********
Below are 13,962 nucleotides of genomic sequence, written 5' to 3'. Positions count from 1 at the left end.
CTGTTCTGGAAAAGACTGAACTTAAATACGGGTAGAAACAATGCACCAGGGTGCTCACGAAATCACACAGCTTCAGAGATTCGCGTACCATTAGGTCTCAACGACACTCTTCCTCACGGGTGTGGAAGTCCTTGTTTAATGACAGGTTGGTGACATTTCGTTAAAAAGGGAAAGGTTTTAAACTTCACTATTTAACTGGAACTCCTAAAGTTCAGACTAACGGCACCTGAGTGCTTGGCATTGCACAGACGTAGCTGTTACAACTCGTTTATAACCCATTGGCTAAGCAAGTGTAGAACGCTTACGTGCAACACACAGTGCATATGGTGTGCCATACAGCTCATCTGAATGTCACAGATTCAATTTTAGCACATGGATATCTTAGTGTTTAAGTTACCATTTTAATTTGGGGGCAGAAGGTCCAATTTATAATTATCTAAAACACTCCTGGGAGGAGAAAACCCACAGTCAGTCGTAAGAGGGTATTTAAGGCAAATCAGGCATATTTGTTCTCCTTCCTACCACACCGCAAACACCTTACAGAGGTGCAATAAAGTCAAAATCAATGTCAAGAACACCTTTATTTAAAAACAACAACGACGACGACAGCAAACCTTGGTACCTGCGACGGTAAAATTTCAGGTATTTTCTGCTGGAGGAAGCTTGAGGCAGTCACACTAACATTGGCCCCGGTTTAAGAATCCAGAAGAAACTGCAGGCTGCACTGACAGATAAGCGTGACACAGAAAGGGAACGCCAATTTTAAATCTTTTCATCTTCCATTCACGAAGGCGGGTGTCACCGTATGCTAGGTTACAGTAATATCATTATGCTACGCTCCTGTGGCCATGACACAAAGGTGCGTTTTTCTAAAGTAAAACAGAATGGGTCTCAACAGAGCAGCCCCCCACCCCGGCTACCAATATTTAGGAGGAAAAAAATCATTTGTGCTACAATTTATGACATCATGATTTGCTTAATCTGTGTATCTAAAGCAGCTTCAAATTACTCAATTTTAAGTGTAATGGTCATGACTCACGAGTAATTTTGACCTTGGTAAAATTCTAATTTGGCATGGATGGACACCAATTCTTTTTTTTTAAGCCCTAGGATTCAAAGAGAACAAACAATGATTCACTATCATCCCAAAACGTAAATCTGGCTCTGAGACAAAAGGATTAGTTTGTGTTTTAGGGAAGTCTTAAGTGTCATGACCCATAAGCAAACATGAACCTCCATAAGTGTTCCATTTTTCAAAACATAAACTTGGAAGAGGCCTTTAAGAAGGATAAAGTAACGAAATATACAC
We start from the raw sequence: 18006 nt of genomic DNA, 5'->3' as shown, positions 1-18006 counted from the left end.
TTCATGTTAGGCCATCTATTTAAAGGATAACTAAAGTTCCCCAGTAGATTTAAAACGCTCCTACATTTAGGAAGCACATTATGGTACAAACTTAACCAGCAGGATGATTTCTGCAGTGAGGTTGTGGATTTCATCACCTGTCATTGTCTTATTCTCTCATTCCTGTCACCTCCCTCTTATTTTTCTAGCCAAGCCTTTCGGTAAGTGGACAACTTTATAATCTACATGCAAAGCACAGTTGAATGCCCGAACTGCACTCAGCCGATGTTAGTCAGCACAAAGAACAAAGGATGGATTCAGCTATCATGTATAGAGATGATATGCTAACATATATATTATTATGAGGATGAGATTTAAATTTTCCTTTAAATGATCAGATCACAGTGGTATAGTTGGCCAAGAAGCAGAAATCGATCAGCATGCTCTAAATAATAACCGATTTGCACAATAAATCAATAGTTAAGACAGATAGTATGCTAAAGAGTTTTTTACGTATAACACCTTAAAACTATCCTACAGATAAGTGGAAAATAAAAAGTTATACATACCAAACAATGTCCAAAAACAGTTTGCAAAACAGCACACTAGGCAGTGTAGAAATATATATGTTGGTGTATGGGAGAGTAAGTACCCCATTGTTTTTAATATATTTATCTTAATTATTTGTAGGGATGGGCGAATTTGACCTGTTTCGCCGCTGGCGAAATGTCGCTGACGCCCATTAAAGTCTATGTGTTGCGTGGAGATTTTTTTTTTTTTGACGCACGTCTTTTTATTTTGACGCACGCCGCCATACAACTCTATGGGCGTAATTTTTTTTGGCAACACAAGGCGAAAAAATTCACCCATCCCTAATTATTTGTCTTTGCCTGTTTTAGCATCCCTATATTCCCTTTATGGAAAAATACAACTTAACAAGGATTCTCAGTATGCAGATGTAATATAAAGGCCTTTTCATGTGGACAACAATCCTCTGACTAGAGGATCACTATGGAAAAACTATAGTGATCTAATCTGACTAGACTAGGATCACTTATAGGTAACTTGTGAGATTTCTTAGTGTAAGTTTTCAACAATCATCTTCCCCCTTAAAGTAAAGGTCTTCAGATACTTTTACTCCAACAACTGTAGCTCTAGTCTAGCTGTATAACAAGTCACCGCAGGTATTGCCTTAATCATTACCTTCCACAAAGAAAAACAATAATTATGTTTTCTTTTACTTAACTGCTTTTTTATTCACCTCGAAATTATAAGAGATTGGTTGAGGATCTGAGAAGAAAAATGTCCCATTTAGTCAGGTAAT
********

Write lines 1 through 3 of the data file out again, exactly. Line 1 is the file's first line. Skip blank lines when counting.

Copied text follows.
Below are 13,962 nucleotides of genomic sequence, written 5' to 3'. Positions count from 1 at the left end.
CTGTTCTGGAAAAGACTGAACTTAAATACGGGTAGAAACAATGCACCAGGGTGCTCACGAAATCACACAGCTTCAGAGATTCGCGTACCATTAGGTCTCAACGACACTCTTCCTCACGGGTGTGGAAGTCCTTGTTTAATGACAGGTTGGTGACATTTCGTTAAAAAGGGAAAGGTTTTAAACTTCACTATTTAACTGGAACTCCTAAAGTTCAGACTAACGGCACCTGAGTGCTTGGCATTGCACAGACGTAGCTGTTACAACTCGTTTATAACCCATTGGCTAAGCAAGTGTAGAACGCTTACGTGCAACACACAGTGCATATGGTGTGCCATACAGCTCATCTGAATGTCACAGATTCAATTTTAGCACATGGATATCTTAGTGTTTAAGTTACCATTTTAATTTGGGGGCAGAAGGTCCAATTTATAATTATCTAAAACACTCCTGGGAGGAGAAAACCCACAGTCAGTCGTAAGAGGGTATTTAAGGCAAATCAGGCATATTTGTTCTCCTTCCTACCACACCGCAAACACCTTACAGAGGTGCAATAAAGTCAAAATCAATGTCAAGAACACCTTTATTTAAAAACAACAACGACGACGACAGCAAACCTTGGTACCTGCGACGGTAAAATTTCAGGTATTTTCTGCTGGAGGAAGCTTGAGGCAGTCACACTAACATTGGCCCCGGTTTAAGAATCCAGAAGAAACTGCAGGCTGCACTGACAGATAAGCGTGACACAGAAAGGGAACGCCAATTTTAAATCTTTTCATCTTCCATTCACGAAGGCGGGTGTCACCGTATGCTAGGTTACAGTAATATCATTATGCTACGCTCCTGTGGCCATGACACAAAGGTGCGTTTTTCTAAAGTAAAACAGAATGGGTCTCAACAGAGCAGCCCCCCACCCCGGCTACCAATATTTAGGAGGAAAAAAATCATTTGTGCTACAATTTATGACATCATGATTTGCTTAATCTGTGTATCTAAAGCAGCTTCAAATTACTCAATTTTAAGTGTAATGGTCATGACTCACGAGTAATTTTGACCTTGGTAAAATTCTAATTTGGCATGGATGGACACCAATTCTTTTTTTTTAAGCCCTAGGATTCAAAGAGAACAAACAATGATTCACTATCATCCCAAAACGTAAATCTGGCTCTGAGACAAAAGGATTAGTTTGTGTTTTAGGGAAGTCTTAAGTGTCATGACCCATAAGCAAACATGAACCTCCATAAGTGTTCCATTTTTCAAAACATAAACTTGGAAGAGGCCTTTAAGAAGGATAAAGTAACGAAATATACAC
We start from the raw sequence: 18006 nt of genomic DNA, 5'->3' as shown, positions 1-18006 counted from the left end.